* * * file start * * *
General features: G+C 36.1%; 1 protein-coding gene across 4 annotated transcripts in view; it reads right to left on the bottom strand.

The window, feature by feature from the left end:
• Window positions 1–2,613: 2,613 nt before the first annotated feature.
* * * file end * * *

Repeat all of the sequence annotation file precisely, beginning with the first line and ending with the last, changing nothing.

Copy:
General features: G+C 36.1%; 1 protein-coding gene across 4 annotated transcripts in view; it reads right to left on the bottom strand.

The window, feature by feature from the left end:
• Window positions 1–2,613: 2,613 nt before the first annotated feature.